The southern section of the Great Barrier Reef is undergoing extensive coral bleaching, according to researchers who recently surveyed the region. The discovery has raised fears that this fragile coral reef system is on the brink of a seventh mass bleaching event since 1998.

What is the world's largest coral reef system currently undergoing damage caused by climate change? ›

Great Barrier Reef | WWF Australia.

What is the world's largest coral reef system that is currently being affected negatively by climate change? ›

Insufficient global action on climate change is taking a serious toll on the health of our Great Barrier Reef. Urgent global action to drastically and rapidly reduce greenhouse gas emissions is needed now if we are going to have any chance of saving coral reefs.

What is located in the coral sea and is home to the world's greatest variety of ocean life? ›

The Great Barrier Reef is a site of remarkable variety and beauty on the north-east coast of Australia. It contains the world's largest collection of coral reefs, with 400 types of coral, 1,500 species of fish and 4,000 types of mollusc.

Are there coral reefs in the Gulf of Mexico? ›

Emergent coral reefs that exist in the interior of the Gulf of Mexico are found only on the Mexican continental shelf and their level of development is analogous to reefs of the same type in the Caribbean Sea.

What kind of coral is in the Gulf of Mexico? ›

These deep-sea species include stony branching corals, cup corals, octocorals, and black corals; similar to the types and orders seen on some shallow reefs. Many of these species are host to shrimp, crabs, fish, sea stars, barnacles and brittle stars (Figure 2). Deep-sea coral diversity begets more diversity.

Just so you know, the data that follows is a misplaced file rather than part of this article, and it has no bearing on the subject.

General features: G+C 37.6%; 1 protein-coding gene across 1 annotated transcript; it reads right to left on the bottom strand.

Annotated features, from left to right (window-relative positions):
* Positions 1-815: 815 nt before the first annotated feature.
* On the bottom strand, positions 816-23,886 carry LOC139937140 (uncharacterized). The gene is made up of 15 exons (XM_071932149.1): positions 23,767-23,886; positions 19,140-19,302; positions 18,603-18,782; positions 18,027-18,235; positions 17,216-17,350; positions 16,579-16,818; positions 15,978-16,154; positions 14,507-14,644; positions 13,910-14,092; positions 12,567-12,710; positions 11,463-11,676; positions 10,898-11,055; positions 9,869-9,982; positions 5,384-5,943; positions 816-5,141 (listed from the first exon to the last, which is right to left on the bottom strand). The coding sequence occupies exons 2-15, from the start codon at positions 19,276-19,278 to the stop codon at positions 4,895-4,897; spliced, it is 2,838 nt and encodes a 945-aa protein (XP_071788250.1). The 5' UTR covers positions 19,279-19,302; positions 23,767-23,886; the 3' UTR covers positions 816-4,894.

What is the largest reef in the Gulf of Mexico? ›

Arrecife Alacranes, Spanish for "Scorpion Reef," is the largest reef in the southern Gulf of Mexico.

What are three places where modern coral reefs may be found? ›

More than 100 countries have a coral reef within their borders, and over half of the world's coral reefs are found within six countries: Australia, Indonesia, Philippines, Papua New Guinea, Fiji, and the Maldives.

Top Articles
Latest Posts
Article information

Author: Eusebia Nader

Last Updated:

Views: 5755

Rating: 5 / 5 (80 voted)

Reviews: 87% of readers found this page helpful

Author information

Name: Eusebia Nader

Birthday: 1994-11-11

Address: Apt. 721 977 Ebert Meadows, Jereville, GA 73618-6603

Phone: +2316203969400

Job: International Farming Consultant

Hobby: Reading, Photography, Shooting, Singing, Magic, Kayaking, Mushroom hunting

Introduction: My name is Eusebia Nader, I am a encouraging, brainy, lively, nice, famous, healthy, clever person who loves writing and wants to share my knowledge and understanding with you.